The expectation that employees will monitor work email during non-work hours can negatively impact both the worker and their significant other, new research shows.
Your “flexible” work culture could be taking a toll on your personal life — and your partner’s, too.
The mere expectation that employees will monitor work email during non-work hours can increase anxiety and have a negative effect on workers’ health and relationship satisfaction, according to new research published in the Academy of Management Proceedings — regardless of how much time they actually spend on work email. This expectation also negatively affects the health and relationship satisfaction of employees’ significant others, the study found.
“Employees today must navigate more complex boundaries between work and family than ever before. Organizational electronic communication expectations appear to increase this burden as employees feel an obligation to shift roles throughout their nonwork time,” the authors concluded. “Efforts to manage these expectations are more important than ever given our findings that not only are employees affected by these expectations, but so are their families.”
The findings point to “the insidious downsides of electronic communication norms,” the authors wrote in their paper, including their crossover effects on family members. “Now, our work comes with us everywhere,” lead study author William Becker, an associate professor of management at Virginia Tech, told Moneyish. “We’re not getting out of that work mindset, and we’re not actually present with our family.”
“Even when people don’t actually engage with emails, just knowing that (they’re) expected to reply really kind of obstructs their meaningful relationship with their spouse,” added co-author Liuba Belkin, an associate professor of management at Lehigh University. “This expectation really robs you (of) engagement with other non-work-related activities.”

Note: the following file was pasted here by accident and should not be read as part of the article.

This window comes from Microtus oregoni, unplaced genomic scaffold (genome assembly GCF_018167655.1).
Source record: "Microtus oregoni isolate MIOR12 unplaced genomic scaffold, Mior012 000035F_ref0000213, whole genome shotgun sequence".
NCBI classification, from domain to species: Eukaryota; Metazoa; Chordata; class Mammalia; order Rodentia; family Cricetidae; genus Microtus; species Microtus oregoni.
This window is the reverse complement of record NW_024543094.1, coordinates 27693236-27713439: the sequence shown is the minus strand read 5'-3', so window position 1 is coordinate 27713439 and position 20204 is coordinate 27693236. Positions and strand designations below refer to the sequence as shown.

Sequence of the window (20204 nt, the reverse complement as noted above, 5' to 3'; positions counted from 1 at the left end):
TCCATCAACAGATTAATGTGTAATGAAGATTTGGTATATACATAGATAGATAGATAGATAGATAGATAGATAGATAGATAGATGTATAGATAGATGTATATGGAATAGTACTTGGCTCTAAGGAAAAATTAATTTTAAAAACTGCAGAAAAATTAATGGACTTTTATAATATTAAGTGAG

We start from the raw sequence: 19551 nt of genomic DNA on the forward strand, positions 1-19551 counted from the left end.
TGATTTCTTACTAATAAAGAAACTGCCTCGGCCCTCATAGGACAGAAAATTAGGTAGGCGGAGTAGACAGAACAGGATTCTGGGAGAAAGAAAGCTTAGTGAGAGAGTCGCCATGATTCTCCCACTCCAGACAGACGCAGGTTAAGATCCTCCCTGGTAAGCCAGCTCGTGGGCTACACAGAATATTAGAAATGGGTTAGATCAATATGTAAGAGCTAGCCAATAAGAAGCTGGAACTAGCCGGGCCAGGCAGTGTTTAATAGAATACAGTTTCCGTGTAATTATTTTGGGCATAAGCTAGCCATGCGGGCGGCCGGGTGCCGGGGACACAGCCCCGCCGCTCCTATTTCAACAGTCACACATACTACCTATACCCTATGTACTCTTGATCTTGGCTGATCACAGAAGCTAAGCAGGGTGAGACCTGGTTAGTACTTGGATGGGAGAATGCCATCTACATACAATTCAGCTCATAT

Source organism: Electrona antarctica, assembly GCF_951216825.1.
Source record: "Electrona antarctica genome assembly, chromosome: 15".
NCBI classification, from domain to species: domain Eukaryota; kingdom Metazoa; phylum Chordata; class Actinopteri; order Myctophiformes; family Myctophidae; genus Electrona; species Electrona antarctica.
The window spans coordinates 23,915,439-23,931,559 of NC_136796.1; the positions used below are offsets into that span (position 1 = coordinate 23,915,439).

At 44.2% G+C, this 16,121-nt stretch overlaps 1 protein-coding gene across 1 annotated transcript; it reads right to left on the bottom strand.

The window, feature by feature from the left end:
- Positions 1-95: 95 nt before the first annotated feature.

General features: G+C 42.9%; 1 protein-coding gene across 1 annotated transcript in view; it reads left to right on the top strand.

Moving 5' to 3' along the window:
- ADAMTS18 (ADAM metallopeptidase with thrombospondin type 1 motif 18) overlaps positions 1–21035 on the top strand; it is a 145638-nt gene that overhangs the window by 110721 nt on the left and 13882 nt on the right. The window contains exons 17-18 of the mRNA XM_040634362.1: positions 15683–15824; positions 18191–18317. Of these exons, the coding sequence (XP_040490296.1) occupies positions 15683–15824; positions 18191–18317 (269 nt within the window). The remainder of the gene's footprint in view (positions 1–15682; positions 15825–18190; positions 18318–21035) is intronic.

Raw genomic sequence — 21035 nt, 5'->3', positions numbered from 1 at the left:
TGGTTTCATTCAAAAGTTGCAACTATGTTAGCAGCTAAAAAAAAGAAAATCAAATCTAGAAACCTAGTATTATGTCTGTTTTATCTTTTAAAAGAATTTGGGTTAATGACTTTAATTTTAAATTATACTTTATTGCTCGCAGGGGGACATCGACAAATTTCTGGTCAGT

Thirty percent of Americans have their work email open constantly, according to a separate 2016 survey of 1,000 people, while 54% check multiple times a day and 16% check once daily or less. Seven in 10 people first check work email between 5 a.m. and 9 a.m., and seven in 10 also perform their last work email check after 6 p.m.
“You can be responsive and you can be connected,” Becker said. “You just really need to carve out chunks of time where you turn off.”
Here’s how leaders can help their employees do just that:
Be crystal clear with employees about what’s expected. “If I want you to be responsive, maybe we both understand that, but I don’t really understand that to mean you’re going to check (email) every hour,” Becker said. “Leaders need to think more intentionally about what that means, and be very clear: ‘I would like you to check twice each evening, and I want you to have at least two hours where you don’t check at all,’” for example.
Recognize that they may be starting a “vicious cycle” when they send a routine email during non-work hours, Belkin said, as employees tend to mimic their bosses’ behavior.
If it’s not possible for employees to disconnect entirely during off hours or time off, Belkin added, managers might designate a rotation in which certain people are available and online for certain days of the week.
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